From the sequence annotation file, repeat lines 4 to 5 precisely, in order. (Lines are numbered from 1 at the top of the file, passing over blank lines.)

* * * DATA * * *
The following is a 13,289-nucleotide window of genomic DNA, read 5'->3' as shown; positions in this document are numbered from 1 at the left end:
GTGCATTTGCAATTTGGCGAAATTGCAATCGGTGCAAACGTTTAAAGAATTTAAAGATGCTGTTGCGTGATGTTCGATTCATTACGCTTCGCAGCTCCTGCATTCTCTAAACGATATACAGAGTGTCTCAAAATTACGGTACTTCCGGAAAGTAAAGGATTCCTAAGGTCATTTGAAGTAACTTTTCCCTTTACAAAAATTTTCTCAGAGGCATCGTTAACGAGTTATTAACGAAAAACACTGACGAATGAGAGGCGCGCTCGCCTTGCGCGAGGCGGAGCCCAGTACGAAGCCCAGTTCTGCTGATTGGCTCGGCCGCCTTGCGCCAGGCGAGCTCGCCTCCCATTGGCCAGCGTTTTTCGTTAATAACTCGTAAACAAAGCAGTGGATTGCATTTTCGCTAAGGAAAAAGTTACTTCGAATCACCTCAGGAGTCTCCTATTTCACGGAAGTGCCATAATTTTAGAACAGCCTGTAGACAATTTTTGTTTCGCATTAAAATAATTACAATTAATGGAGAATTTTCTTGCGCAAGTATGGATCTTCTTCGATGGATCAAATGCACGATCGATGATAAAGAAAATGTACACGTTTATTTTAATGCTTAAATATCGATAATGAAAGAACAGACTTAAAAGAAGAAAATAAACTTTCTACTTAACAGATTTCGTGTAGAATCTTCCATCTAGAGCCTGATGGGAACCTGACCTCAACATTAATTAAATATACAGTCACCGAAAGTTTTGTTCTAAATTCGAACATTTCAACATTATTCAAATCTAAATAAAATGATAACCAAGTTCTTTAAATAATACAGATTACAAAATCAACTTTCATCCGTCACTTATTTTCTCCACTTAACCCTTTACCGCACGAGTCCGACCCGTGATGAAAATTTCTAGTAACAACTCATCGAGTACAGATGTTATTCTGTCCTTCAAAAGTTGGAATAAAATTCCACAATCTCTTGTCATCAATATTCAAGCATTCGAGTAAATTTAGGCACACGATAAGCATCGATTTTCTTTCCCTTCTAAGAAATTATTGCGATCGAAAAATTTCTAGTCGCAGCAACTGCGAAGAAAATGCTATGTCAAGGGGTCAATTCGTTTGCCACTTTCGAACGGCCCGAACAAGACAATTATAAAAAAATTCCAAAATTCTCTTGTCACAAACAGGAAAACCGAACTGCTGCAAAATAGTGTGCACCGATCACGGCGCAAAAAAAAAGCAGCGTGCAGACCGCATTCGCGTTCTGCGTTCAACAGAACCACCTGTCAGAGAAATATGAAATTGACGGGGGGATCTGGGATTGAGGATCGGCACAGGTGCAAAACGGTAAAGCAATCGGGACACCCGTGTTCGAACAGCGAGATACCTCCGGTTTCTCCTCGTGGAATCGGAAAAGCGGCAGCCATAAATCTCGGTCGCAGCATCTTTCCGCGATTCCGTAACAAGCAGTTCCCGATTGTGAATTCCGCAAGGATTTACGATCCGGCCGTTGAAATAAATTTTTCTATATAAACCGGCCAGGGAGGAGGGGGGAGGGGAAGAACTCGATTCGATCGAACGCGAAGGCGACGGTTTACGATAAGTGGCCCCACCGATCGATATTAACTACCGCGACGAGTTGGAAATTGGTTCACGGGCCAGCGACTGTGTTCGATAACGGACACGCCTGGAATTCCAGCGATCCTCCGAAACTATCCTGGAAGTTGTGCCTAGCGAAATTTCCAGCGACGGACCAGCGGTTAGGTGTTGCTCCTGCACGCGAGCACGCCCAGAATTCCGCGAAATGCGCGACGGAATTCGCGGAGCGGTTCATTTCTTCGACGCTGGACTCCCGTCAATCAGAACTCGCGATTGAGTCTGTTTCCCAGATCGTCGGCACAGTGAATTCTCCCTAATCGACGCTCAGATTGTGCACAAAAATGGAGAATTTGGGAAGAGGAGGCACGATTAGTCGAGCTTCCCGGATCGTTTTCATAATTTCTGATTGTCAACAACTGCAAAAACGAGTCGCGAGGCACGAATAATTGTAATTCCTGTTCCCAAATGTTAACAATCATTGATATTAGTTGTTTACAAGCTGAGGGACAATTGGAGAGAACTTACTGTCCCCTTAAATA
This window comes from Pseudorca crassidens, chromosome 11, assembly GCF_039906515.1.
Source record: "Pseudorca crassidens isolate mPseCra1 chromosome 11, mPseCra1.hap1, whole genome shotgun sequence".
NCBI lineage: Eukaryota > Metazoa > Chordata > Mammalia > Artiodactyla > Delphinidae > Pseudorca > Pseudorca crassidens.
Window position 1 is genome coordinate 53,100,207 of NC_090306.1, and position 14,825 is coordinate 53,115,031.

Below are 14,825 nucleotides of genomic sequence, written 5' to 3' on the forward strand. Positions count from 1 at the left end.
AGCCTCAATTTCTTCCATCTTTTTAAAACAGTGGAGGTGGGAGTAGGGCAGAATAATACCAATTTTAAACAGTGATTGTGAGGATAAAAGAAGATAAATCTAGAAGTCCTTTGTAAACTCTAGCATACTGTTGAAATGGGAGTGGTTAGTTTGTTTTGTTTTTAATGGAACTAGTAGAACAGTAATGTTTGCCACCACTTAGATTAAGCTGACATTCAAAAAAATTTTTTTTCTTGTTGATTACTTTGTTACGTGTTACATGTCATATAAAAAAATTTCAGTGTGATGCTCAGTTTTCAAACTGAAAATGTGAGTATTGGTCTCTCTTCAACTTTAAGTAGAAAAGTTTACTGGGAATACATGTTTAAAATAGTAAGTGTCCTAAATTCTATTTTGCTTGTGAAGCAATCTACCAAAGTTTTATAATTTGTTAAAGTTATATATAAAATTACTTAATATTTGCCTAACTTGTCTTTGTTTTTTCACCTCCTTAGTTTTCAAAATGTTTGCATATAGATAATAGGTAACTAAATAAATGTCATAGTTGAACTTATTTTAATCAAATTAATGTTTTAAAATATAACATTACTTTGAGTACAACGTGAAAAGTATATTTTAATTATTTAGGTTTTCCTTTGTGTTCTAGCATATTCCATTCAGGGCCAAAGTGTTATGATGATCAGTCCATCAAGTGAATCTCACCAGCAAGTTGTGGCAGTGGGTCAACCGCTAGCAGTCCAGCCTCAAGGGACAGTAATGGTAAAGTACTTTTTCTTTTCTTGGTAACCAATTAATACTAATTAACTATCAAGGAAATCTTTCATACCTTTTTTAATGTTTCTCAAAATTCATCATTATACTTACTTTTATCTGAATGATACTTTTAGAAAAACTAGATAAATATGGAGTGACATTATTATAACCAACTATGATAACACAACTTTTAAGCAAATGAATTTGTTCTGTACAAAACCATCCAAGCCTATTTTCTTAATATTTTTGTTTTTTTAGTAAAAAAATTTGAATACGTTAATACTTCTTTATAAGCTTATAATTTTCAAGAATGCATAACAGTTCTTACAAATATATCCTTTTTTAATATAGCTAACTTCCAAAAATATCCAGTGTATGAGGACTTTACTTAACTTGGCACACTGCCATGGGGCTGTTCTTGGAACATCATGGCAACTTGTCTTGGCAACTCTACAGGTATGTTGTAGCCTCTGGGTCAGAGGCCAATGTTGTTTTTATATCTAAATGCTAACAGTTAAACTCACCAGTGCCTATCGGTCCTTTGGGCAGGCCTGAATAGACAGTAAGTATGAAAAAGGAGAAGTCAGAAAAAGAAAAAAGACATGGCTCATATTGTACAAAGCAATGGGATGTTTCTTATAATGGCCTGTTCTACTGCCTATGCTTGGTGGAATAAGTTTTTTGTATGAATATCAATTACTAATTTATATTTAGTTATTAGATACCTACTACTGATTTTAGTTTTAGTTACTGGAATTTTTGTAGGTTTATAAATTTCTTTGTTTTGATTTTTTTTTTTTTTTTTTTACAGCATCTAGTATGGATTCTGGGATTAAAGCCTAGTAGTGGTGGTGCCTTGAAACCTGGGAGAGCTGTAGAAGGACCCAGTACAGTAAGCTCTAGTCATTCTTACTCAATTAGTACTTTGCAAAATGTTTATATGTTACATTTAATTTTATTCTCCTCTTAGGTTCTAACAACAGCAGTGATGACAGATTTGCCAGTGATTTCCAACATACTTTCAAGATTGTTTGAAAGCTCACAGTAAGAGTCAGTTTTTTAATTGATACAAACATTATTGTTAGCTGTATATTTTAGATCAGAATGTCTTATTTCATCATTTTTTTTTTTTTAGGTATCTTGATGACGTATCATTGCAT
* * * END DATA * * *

Source record: "Pseudorca crassidens isolate mPseCra1 chromosome 11, mPseCra1.hap1, whole genome shotgun sequence".
NCBI lineage: Eukaryota > Metazoa > Chordata > Mammalia > Artiodactyla > Delphinidae > Pseudorca > Pseudorca crassidens.